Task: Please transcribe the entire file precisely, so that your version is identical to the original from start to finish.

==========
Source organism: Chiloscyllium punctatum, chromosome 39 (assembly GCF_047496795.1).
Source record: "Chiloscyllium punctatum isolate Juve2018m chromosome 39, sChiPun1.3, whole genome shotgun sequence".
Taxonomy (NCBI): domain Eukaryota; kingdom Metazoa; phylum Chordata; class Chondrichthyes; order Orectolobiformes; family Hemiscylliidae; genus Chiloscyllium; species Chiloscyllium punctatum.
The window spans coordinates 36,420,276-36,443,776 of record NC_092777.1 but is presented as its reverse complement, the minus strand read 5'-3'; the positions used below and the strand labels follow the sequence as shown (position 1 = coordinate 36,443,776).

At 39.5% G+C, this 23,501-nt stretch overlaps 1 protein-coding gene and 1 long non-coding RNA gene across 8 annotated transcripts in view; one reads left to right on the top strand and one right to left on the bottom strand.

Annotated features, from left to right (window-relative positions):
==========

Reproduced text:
Source organism: Chiloscyllium punctatum, chromosome 39 (assembly GCF_047496795.1).
Source record: "Chiloscyllium punctatum isolate Juve2018m chromosome 39, sChiPun1.3, whole genome shotgun sequence".
Taxonomy (NCBI): domain Eukaryota; kingdom Metazoa; phylum Chordata; class Chondrichthyes; order Orectolobiformes; family Hemiscylliidae; genus Chiloscyllium; species Chiloscyllium punctatum.
The window spans coordinates 36,420,276-36,443,776 of record NC_092777.1 but is presented as its reverse complement, the minus strand read 5'-3'; the positions used below and the strand labels follow the sequence as shown (position 1 = coordinate 36,443,776).

At 39.5% G+C, this 23,501-nt stretch overlaps 1 protein-coding gene and 1 long non-coding RNA gene across 8 annotated transcripts in view; one reads left to right on the top strand and one right to left on the bottom strand.

Annotated features, from left to right (window-relative positions):